Misspelled my twitter handle.Boy BandMike picked up the glass salt shaker and studied the diamond pattern engraved in its sides. “Ready to order yet, sir?” asked a waitress. “No, just another glass of water, please,” he said without looking up. “Waiting for some people.” She soon returned with a metal pitcher with water droplets forming on the outside, filled his glass, and went to the next table. “Mike? Is that you?” a man’s voice called out. Mike nearly dropped the salt shaker, then gripped it tighter for a moment before standing up. “Cruise,” he said with a smile. Cruise walked over with open arms and the two embraced and laughed and after a few hard pats on the back sat down. “You look great, Cruise,” said Mike eyeing Cruise’s suit. “Thanks! Real estate, man.” Cruise shrugged. “It paid off big time.” Before Mike could respond he was cut off by a booming voice that shouted over the din of the restaurant. “Yo! Yo! Yo! Is that my boys? Cruise and Mike?” They both stood up, barely in time to be nearly knocked down by the man rushing at them. All three laughed and hugged and laughed some more and punched each other and sat down. “Man, it’s good to see you Dillon!” said Mike. “It’s great to see you, man!” Dillon punched Mike again. “Both of you! It’s been way too long.” Cruise shifted slightly in his seat. His big smile got a little smaller. Mike’s smile got bigger. “It has been too long. Guys. I think it’s time.” Now Dillon’s grin shrank. “Mike…” he said. “The people want this,” Mike said. Cruise stood up. “It was good to see you again, fellas.” Dillon shook his head and left. Mike sat still. He looked at his reflection in the window. Gray hair. Wrinkles. Tears.Anthony Briggs @abriggsjr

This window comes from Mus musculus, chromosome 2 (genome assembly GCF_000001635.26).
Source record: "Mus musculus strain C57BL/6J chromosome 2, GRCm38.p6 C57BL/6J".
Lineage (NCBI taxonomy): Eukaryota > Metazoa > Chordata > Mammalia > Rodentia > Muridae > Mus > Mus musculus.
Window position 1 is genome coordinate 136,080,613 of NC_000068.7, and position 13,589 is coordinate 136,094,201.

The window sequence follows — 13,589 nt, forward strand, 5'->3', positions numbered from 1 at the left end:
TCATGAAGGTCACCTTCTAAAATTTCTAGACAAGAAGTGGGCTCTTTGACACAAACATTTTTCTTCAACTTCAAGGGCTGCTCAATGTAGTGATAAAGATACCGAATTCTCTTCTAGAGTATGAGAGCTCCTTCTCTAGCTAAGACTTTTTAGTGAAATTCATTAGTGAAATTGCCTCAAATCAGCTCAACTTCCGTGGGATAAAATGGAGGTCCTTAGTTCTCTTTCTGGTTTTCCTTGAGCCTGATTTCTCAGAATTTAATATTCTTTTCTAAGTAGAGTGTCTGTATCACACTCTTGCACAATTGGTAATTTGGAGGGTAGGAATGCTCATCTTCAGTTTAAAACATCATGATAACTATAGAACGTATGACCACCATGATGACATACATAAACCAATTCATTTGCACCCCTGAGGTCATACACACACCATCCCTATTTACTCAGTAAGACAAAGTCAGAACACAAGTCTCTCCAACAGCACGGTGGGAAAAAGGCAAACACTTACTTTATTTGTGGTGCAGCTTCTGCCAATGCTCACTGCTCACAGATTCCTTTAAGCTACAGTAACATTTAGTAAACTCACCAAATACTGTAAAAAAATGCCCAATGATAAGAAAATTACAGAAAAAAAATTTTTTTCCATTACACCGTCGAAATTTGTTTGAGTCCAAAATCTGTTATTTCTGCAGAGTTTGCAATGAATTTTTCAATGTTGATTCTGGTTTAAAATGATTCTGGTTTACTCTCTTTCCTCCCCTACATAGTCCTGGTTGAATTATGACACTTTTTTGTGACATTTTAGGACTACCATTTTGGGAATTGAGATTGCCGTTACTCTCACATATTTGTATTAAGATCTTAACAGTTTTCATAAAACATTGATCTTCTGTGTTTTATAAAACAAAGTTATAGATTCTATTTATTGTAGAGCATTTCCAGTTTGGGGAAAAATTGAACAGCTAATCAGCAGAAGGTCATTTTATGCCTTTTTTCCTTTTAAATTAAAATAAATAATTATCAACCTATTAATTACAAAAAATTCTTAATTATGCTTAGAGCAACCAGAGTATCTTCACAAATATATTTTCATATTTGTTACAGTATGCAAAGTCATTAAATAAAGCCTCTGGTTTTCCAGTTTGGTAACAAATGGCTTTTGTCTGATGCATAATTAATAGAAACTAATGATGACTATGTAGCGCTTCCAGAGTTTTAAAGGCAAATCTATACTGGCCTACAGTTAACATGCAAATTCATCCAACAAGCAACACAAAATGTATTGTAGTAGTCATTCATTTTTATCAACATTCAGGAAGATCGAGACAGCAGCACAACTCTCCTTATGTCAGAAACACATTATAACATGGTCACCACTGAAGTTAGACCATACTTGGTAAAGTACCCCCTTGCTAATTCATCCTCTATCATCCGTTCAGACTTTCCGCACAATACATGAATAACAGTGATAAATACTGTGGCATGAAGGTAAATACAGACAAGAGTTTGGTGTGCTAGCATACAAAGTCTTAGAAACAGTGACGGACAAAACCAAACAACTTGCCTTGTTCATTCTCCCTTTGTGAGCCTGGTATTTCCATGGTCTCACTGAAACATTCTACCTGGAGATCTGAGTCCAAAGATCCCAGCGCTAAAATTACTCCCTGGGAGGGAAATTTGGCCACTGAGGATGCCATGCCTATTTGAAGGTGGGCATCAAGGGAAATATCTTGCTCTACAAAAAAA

“This one’s going to be trouble,” said the Vat-Tech. She pointed with the clipboard at the tall, male form suspended by cables in the cloudy liquid.“Trouble’s good, right?” The Stylist asked. "He's got great hair."“A bit of trouble’s good. Enough to stir up the press junkets. This one though…” She sighed heavily. She handed the clipboard to the Stylist.“What am I looking at here? You know I don't read PCR. DNA profiling is your gig." "This marker," the Tech points to a short bar on the PCR analysis. "Drug addiction."The Stylist clicked her tongue against the top of her mouth. The Tech points to another blurry blob."And this one. Well...let's just say we'll need to watch him around the fan girls." She arched an eyebrow at her colleague to emphasize her point."A bit of eyeliner would really bring out the depth of his eyes," the Stylist said. "Oh. It's worse." The Tech's eyes went wide."Worse? What's worse than drugs and an overactive libido?" "These two markers. They are the genes for depression and violence. He'll be a suicidal maniac! Destroying hotel rooms and wrecking sports cars!""Dear god! This is awful!" The Stylist flipped up a cover on the vat's control panel. Her hand wavered directly over a big red button. "We should flush him, shouldn't we?""No." The Tech calmly took the hand of the Stylist and drew it away from the button closing the panel."But, he'll be a monster.""No." A satisfied smile formed on her face. "He'll be a legend.@codexier_erik